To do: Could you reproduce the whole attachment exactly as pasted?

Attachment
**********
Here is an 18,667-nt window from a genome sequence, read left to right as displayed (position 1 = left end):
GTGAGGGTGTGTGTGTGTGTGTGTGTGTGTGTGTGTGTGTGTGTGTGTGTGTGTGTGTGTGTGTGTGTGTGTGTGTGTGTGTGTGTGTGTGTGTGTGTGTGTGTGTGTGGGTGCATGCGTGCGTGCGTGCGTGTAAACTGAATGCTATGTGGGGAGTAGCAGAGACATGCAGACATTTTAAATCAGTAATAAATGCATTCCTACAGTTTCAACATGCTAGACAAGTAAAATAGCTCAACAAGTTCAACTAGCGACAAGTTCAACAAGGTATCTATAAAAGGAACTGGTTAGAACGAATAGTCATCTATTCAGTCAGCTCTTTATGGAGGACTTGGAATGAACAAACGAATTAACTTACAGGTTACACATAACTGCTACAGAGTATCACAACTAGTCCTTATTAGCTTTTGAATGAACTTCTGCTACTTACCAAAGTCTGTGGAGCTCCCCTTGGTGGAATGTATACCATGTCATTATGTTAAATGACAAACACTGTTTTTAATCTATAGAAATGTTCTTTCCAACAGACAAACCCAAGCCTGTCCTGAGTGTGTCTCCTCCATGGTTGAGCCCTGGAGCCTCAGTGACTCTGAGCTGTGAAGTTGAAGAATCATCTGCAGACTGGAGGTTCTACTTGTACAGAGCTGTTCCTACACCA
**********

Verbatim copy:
Here is an 18,667-nt window from a genome sequence, read left to right as displayed (position 1 = left end):
GTGAGGGTGTGTGTGTGTGTGTGTGTGTGTGTGTGTGTGTGTGTGTGTGTGTGTGTGTGTGTGTGTGTGTGTGTGTGTGTGTGTGTGTGTGTGTGTGTGTGTGTGTGTGGGTGCATGCGTGCGTGCGTGCGTGTAAACTGAATGCTATGTGGGGAGTAGCAGAGACATGCAGACATTTTAAATCAGTAATAAATGCATTCCTACAGTTTCAACATGCTAGACAAGTAAAATAGCTCAACAAGTTCAACTAGCGACAAGTTCAACAAGGTATCTATAAAAGGAACTGGTTAGAACGAATAGTCATCTATTCAGTCAGCTCTTTATGGAGGACTTGGAATGAACAAACGAATTAACTTACAGGTTACACATAACTGCTACAGAGTATCACAACTAGTCCTTATTAGCTTTTGAATGAACTTCTGCTACTTACCAAAGTCTGTGGAGCTCCCCTTGGTGGAATGTATACCATGTCATTATGTTAAATGACAAACACTGTTTTTAATCTATAGAAATGTTCTTTCCAACAGACAAACCCAAGCCTGTCCTGAGTGTGTCTCCTCCATGGTTGAGCCCTGGAGCCTCAGTGACTCTGAGCTGTGAAGTTGAAGAATCATCTGCAGACTGGAGGTTCTACTTGTACAGAGCTGTTCCTACACCA